I write to remind you of your appointment by President Adama Barrow, the Commander In Chief as Minister during his Cabinet reshuffled effective Friday, June 29th 2018 to spearhead the affairs of the Ministry of Health and Social Welfare.
It is true that it’s only been a few months since you have taken over your new duties for a better health sector we want. As a stakeholder in the health sector, I can only appreciate how full your plate is. Unfortunately, I am writing this open letter to you to expose certain realities that sovereign citizens of The Gambia are confronted with which you might not be aware of.
Honorable Minister, I am heartened by the appointment of a superstar with your understanding as a health minister. By now, you will have settled in, been brought up to speed by ministry officials and learned how Cabinet sets priorities and policies. Furthermore, I am totally disappointed that the recent budget did not stress health as a major concern. I hope that the health of Gambians remains a priority for the Barrow led Administration.
The last time I checked the Health Sector under your watch is facing massive challenges beyond imagination. Over the past few months, we have heard that services are not effective as expected and citizens are struggling to get the essential health and care support that they need due to the inadequate medicines and facilities at the Hospitals across. This resulted in people especially the rich to go to private clinics for medication.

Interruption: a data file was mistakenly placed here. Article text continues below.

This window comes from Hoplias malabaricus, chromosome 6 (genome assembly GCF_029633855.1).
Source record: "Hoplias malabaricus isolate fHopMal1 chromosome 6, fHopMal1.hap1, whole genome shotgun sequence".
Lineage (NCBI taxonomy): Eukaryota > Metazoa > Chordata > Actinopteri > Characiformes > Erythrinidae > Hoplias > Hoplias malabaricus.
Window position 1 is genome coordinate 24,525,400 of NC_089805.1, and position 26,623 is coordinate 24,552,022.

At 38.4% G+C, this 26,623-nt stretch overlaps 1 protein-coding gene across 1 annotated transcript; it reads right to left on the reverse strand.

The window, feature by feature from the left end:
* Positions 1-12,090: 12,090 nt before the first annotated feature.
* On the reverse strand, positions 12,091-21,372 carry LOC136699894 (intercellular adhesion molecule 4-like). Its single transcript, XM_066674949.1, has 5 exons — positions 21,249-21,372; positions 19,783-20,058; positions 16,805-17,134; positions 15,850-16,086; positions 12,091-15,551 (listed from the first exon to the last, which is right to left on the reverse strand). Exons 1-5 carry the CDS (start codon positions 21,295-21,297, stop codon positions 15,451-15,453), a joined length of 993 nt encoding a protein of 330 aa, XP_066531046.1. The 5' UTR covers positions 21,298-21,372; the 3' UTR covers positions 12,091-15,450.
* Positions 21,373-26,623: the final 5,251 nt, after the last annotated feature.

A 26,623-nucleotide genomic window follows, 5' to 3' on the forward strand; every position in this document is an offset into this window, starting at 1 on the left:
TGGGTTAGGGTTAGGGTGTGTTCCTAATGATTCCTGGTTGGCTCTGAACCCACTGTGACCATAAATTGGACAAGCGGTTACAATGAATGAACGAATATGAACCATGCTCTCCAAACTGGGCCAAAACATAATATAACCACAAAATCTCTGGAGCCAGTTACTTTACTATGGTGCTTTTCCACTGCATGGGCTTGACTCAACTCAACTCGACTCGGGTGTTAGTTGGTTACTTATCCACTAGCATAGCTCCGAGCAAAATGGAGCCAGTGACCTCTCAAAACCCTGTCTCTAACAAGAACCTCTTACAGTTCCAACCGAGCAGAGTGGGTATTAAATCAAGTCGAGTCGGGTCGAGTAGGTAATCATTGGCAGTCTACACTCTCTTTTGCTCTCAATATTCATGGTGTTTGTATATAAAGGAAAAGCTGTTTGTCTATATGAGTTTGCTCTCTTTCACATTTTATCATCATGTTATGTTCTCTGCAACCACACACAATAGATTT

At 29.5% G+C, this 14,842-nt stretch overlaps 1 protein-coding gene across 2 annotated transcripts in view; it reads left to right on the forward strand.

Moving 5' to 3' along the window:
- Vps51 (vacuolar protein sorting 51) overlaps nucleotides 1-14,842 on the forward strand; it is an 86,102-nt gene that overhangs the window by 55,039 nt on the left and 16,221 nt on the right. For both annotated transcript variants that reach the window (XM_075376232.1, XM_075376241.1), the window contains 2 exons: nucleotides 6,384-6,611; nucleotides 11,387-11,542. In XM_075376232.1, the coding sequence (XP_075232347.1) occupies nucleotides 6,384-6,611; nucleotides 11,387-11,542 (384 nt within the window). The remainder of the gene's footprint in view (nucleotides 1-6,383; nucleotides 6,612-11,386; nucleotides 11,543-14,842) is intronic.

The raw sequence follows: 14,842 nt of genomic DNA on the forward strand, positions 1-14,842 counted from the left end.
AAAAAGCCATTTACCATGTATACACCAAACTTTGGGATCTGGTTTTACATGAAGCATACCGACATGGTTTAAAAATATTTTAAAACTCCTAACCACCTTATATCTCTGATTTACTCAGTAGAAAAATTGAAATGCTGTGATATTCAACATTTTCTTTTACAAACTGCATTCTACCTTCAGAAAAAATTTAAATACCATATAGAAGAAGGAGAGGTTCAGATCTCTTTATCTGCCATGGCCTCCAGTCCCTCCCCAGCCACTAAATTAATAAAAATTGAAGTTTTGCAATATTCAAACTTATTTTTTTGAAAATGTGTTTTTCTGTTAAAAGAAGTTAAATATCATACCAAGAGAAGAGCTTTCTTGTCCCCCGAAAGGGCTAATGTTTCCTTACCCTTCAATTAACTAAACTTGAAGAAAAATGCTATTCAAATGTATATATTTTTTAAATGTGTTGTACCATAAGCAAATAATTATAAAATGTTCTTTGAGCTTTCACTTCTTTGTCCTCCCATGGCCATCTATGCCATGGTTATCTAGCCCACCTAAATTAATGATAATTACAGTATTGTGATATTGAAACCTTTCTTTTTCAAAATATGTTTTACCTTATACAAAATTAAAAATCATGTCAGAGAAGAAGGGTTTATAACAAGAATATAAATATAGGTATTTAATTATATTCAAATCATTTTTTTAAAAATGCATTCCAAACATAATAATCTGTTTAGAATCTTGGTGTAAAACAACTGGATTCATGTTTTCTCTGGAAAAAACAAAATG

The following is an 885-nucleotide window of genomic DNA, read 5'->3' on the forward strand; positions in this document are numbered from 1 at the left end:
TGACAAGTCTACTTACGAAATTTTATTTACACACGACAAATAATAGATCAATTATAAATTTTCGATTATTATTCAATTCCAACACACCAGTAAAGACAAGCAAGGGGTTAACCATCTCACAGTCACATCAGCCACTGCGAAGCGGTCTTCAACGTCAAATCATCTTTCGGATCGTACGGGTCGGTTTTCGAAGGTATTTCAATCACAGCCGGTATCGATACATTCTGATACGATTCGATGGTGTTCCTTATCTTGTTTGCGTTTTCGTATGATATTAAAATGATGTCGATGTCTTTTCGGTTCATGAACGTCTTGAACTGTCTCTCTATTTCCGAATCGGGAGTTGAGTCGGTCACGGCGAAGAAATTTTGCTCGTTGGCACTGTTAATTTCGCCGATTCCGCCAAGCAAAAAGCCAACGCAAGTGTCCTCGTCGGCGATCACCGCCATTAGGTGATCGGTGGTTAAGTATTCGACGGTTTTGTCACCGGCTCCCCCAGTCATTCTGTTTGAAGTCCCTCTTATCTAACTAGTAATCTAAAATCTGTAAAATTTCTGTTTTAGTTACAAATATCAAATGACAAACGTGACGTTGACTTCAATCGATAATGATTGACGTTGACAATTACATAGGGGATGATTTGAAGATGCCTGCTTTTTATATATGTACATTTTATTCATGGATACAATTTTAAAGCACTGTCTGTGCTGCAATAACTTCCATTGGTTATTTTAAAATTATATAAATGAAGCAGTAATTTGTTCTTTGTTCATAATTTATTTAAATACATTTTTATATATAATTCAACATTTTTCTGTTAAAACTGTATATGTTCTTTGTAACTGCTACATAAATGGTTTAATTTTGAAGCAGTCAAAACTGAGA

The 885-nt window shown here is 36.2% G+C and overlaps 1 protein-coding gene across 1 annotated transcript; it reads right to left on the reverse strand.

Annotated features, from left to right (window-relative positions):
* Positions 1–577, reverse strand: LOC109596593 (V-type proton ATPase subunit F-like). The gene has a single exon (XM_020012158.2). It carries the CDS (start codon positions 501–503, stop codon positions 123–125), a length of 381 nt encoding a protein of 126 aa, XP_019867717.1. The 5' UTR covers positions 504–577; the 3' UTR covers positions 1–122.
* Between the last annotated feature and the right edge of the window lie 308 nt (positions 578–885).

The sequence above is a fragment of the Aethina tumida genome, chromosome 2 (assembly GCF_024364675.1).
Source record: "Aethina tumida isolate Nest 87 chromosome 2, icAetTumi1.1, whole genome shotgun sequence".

Honorable Minister, I don’t mean to be disrespectful in this open letter but I submit to you that, we the poor citizens take our families to the public hospital without facilities and proper care while those of you at the climax whom we voted for, to protect and improve our health care facilities take your families to the private clinics. Health should be a priority of the Barrow led Administration as a healthy nation is a wealthy nation.
Please note that in the 21st Century inaccessibility to health care is a violation of human right. We cannot achieve a free zone disease country until and unless we take charge of our health sector and pump into it the required resources needed. We cannot continue to rely on Aid and Grant to improve our health sector.
Honorable Minister, you could recall that 129 Gambian doctors have gone on a sit-down strike some months ago following comments made by your predecessor Safie Lowe-Ceesay who accused them of corruption a comment that did not go well with the said doctors.
I will advise you to work closely with your staff to avoid another strike in order to stay long in that ministerial hot seat, especially, to formulate plans, strategies and policies for a better Health Sector we want as per the National Development Plan championed by President Barrow.
Saidina Alieu Jarjou